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7.5: Low-temperature Heat Capacity

  • Page ID
    6375
  • If

    \[ G(\omega) d \omega=\text { number of normal modes with frequencies from } \omega \text { to } \omega+d \omega\]

    then

    \[ E^{\mathrm{crystal}}=\int_{0}^{\infty} G(\omega) e^{\mathrm{SHO}}(\omega) d \omega \quad \text { and } \quad C_{V}^{\mathrm{crystal}}=\int_{0}^{\infty} G(\omega) c_{V}^{\mathrm{SHO}}(\omega) d \omega\]

    and so forth.

    Density of modes:

    \[ \begin{aligned} G(\omega) d \omega &=\sum_{\text { branches }}[\text { vol. of shell in } k \text { -space }] \text { (density of modes in } k \text { -space) } \\ &=\sum_{\text { branches }}\left[4 \pi\left(k_{b}(\omega)\right)^{2} d k_{b}\right]\left(\frac{V}{8 \pi^{3}}\right) \end{aligned}\]

    This formula holds for any isotropic dispersion relation kb(ω). For small values of ω the dispersion relation for each branch is linear (with sound speed cb) so

    \[ k_{b}=\frac{\omega}{c_{b}} \quad \text { and } \quad d k_{b}=\frac{d \omega}{c_{b}},\]

    whence

    \( G(\omega) d \omega=\sum_{\text { branches }}\left[4 \pi\left(\frac{\omega}{c_{b}}\right)^{2} \frac{d \omega}{c_{b}}\right]\left(\frac{V}{8 \pi^{3}}\right)\)

    \[ =\frac{V}{2 \pi^{2}}\left(\sum_{b=1}^{3} \frac{1}{c_{b}^{3}}\right) \omega^{2} d \omega.\]

    If we define the “average sound speed” cs through the so-called “harmonic cubed average”,

    \[ \frac{1}{c_{s}^{3}} \equiv \frac{1}{3} \sum_{b=1}^{3} \frac{1}{c_{b}^{3}},\]

    then we have the small-ω density of modes

    \[ G(\omega) d \omega=\frac{3 V}{2 \pi^{2}} \frac{\omega^{2}}{c_{s}^{3}} d \omega.\]

    At any temperature,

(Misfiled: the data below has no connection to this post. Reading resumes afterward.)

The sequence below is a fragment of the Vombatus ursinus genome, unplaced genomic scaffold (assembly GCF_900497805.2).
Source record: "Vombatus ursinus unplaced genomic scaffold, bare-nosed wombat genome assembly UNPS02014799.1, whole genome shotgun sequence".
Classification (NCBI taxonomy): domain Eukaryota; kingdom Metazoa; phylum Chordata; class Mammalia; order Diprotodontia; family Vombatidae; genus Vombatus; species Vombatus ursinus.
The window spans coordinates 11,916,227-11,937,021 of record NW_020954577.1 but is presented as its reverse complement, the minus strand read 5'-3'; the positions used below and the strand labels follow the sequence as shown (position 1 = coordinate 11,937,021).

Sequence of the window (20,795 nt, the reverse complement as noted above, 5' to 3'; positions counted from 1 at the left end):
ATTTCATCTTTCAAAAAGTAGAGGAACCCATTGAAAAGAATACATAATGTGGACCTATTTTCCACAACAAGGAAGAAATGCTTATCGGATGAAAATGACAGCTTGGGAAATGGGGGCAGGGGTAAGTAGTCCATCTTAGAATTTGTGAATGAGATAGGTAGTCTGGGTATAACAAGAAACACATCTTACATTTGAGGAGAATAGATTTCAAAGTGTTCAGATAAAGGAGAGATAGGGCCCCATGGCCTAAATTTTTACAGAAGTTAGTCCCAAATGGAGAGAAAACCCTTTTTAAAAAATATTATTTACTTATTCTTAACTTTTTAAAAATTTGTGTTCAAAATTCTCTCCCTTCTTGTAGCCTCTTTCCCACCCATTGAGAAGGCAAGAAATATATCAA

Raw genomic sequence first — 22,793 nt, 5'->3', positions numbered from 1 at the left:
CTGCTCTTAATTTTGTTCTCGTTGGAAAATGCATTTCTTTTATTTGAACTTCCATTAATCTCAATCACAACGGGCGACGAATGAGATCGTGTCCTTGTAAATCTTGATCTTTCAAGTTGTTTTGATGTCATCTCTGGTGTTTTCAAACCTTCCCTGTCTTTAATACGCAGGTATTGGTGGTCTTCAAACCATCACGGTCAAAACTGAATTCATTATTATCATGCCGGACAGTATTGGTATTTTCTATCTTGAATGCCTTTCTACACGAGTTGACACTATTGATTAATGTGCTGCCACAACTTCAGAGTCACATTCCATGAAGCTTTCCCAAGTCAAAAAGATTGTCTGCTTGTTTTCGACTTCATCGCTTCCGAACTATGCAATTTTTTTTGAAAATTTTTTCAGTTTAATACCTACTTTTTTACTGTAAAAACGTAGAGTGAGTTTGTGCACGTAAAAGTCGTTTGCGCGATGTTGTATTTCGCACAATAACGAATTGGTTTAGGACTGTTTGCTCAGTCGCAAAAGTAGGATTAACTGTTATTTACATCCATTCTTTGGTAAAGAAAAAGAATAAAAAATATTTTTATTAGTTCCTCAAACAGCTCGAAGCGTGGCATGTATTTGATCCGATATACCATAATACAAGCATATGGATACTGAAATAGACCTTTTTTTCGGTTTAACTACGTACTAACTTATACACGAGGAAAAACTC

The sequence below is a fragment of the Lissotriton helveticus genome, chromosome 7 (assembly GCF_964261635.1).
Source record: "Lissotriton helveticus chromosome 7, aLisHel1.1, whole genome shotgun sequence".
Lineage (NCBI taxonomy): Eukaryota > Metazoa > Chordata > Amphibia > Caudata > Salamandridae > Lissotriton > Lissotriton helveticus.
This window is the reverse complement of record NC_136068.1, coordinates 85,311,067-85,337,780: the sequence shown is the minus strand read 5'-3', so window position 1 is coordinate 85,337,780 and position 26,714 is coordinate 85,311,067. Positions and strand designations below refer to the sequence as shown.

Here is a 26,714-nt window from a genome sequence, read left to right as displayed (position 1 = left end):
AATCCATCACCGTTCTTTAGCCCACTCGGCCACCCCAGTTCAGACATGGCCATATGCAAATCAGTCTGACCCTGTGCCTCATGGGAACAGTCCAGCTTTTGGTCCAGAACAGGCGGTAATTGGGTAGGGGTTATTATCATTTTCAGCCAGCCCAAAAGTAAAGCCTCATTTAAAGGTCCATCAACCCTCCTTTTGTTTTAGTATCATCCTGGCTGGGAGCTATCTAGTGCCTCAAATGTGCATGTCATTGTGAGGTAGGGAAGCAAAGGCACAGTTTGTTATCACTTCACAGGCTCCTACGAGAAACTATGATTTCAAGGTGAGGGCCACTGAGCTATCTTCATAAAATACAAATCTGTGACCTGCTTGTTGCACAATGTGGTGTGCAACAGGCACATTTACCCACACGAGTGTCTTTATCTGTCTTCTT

\[ C_{V}^{\text { crystal }}=\int_{0}^{\infty} G(\omega) c_{V}^{\mathrm{SHO}}(\omega) d \omega.\]

    Recall from equation (5.78) that

    \[ c_{V}^{\mathrm{SHO}}(\omega)=k_{B}\left(\frac{\hbar \omega}{k_{B} T}\right)^{2} \frac{e^{-\hbar \omega / k_{B} T}}{\left(1-e^{-h \omega / k_{B} T}\right)^{2}},\]

    and using the small-ω result (7.11), we have the low-temperature result

    \[ C_{V}^{\mathrm{crystal}}=\frac{3 V}{2 \pi^{2}} \frac{1}{c_{s}^{3}} k_{B} \int_{0}^{\infty} \omega^{2} d \omega\left(\frac{\hbar \omega}{k_{B} T}\right)^{2} \frac{e^{-\hbar \omega / k_{B} T}}{\left(1-e^{-\hbar \omega / k_{B} T}\right)^{2}}.\]

    For our first step, avoid despair — instead convert to the dimensionless variable

    \[ x=\frac{\hbar \omega}{k_{B} T}\]

    and find

    \[ C_{V}^{\text { crystal }}=\frac{3 V}{2 \pi^{2}} \frac{1}{c_{s}^{3}} k_{B}\left(\frac{k_{B} T}{\hbar}\right)^{3} \int_{0}^{\infty} \frac{x^{4} e^{-x}}{\left(1-e^{-x}\right)^{2}} d x\]

    The integral is rather hard to do, but we don’t need to do it — the integral is just a number. We have achieved our aim, namely to show that at low temperatures, CVT3.

    However, if you want to chase down the right numbers, after some fiddling you’ll find that

    \[ \int_{0}^{\infty} \frac{x^{4} e^{-x}}{\left(1-e^{-x}\right)^{2}} d x=4 \Gamma(4) \zeta(4)=\frac{4}{15} \pi^{4}.\]

    Thus, the low-temperature specific-heat of a solid due to a lattice vibration is

    \[ C_{V}^{\mathrm{crystal}}=k_{B} V \frac{2 \pi^{2}}{5}\left(\frac{k_{B} T}{\hbar c_{s}}\right)^{3}.\]

    7.3 How far do the atoms vibrate?

    Consider a simplified classical Einstein model in which N atoms, each of mass m, move classically on a simple cubic lattice with nearest neighbor separation of a. Each atom is bound to its lattice site by a spring of spring constant K, and all the values of K are the same. At temperature T, what is the root mean square average distance of each atom from its equilibrium site? (Note: I am asking for an ensemble average, not a time average.)

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